A portrait painter’s shadowy figure on a nighttime city street

History has given John Bentz a low profile.

Born in 1853 in Ohio, Bentz may be best known as a portraitist and art restorer. He painted the rich and socially connected, and four years before his death at age 97, he was hired to clean paintings in City Hall, per a 1946 New York Daily News article.

But Bentz also painted landscapes, and one, titled “Journey to the End of the Night,” is this WPA-era nocturne of the cityscape—showing us a bedraggled, whiskered man, his hands in his front pockets looking straight ahead. The rough forms of pedestrians can be seen in the light in the background, around the corner but worlds away from the man.

Could this be a self-portrait of the artist, who would have been well into old age when the painting was completed in the 1930s or 1940s? With a dark sliver of a Gothic church on the left across from the well-lit figure stopped in his tracks under a modern red awning, is it a comment of sorts on death and immortality?

Or perhaps it’s an allegory on the passing of time: the revelers in the background on the sidewalk and on top of a double decker bus oblivious to the fact that one day, they will be the old whiskered man shuffling alone along a New York street.


Tags: , , , ,

5 Responses to “A portrait painter’s shadowy figure on a nighttime city street”

  1. Journey to the End of the Night, John Bentz – This isnt happiness Says:

    […] Journey to the End of the Night, John Bentz […]

  2. Greg Says:

    Strange to imagine someone old enough to have been a bugle boy in the Civil War working such a modern idiom

    • ephemeralnewyork Says:

      I know, his life spanned many eras in NYC and American history.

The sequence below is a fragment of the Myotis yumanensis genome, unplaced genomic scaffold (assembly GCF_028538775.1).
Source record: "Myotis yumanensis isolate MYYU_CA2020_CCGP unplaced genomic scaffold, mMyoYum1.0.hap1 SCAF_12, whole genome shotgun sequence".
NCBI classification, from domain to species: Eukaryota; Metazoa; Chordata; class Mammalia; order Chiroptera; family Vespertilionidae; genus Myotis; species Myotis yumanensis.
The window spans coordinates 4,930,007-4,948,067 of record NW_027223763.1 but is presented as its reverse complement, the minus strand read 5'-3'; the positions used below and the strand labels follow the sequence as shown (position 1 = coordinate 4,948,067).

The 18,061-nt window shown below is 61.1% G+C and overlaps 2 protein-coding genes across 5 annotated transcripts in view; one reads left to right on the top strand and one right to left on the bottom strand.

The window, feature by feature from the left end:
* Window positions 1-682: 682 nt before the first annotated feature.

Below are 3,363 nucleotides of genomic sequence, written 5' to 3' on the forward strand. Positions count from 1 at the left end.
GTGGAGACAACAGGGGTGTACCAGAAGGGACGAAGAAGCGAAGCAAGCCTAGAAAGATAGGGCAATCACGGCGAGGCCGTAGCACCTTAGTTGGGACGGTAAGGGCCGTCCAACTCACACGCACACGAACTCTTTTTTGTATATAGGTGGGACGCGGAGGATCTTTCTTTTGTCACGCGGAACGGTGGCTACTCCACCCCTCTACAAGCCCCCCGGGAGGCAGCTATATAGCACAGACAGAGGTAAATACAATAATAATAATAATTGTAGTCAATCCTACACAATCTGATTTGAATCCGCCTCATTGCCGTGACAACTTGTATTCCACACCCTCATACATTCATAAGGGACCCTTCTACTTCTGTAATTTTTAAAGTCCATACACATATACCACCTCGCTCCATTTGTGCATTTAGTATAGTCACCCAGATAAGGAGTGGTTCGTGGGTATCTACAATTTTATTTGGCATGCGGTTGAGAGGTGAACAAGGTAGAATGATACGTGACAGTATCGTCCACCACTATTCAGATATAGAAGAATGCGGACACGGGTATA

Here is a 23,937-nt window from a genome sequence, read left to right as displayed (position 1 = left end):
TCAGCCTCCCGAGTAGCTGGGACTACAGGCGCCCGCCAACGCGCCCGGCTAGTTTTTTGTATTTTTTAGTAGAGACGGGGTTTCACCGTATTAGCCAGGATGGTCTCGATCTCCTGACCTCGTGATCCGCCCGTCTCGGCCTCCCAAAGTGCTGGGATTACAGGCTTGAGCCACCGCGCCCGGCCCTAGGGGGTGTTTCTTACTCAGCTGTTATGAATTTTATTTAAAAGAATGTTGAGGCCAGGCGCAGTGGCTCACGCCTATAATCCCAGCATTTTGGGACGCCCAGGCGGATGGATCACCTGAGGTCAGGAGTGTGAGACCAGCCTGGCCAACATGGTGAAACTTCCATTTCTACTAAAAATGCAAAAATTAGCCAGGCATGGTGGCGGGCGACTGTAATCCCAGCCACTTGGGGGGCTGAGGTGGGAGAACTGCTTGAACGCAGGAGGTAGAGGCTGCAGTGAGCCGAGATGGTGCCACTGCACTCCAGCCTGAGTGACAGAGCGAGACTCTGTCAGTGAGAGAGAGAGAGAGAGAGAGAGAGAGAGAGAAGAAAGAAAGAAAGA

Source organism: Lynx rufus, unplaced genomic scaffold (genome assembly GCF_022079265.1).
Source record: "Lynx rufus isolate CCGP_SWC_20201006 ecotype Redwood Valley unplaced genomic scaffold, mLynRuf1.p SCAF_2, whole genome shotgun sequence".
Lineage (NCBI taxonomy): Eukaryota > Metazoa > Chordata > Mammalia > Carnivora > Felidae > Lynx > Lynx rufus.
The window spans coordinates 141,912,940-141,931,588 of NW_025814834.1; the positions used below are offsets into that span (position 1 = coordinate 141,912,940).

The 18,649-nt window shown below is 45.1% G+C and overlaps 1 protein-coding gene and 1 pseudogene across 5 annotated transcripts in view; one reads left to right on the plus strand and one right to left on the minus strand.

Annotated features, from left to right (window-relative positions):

• ironrailsironweights Says:

        There probably are people alive today who met John Bentz, who in turn might have known as a child someone born when the United States was still a British colony. Two degrees of separation spanning almost 250 years. It reminds me of the famous case involving the longtime Supreme Court justice Oliver Wendell Holmes Jr, who as a child met the former president John Quincy Adams and who as an old man met the future president John F. Kennedy.


  3. Lady G. Says:

    I love the mood of this painting, and the bright,
    warm colors! It seems like a chilly Autumn night. The night sky is beautiful. It has that orange hue i remember so vividly from Brooklyn because of all the street-lamps.

Leave a Reply

Fill in your details below or click an icon to log in:

WordPress.com Logo

You are commenting using your WordPress.com account. Log Out /  Change )

Twitter picture

You are commenting using your Twitter account. Log Out /  Change )

Facebook photo

You are commenting using your Facebook account. Log Out /  Change )

Connecting to %s

This site uses Akismet to reduce spam. Learn how your comment data is processed.

%d bloggers like this: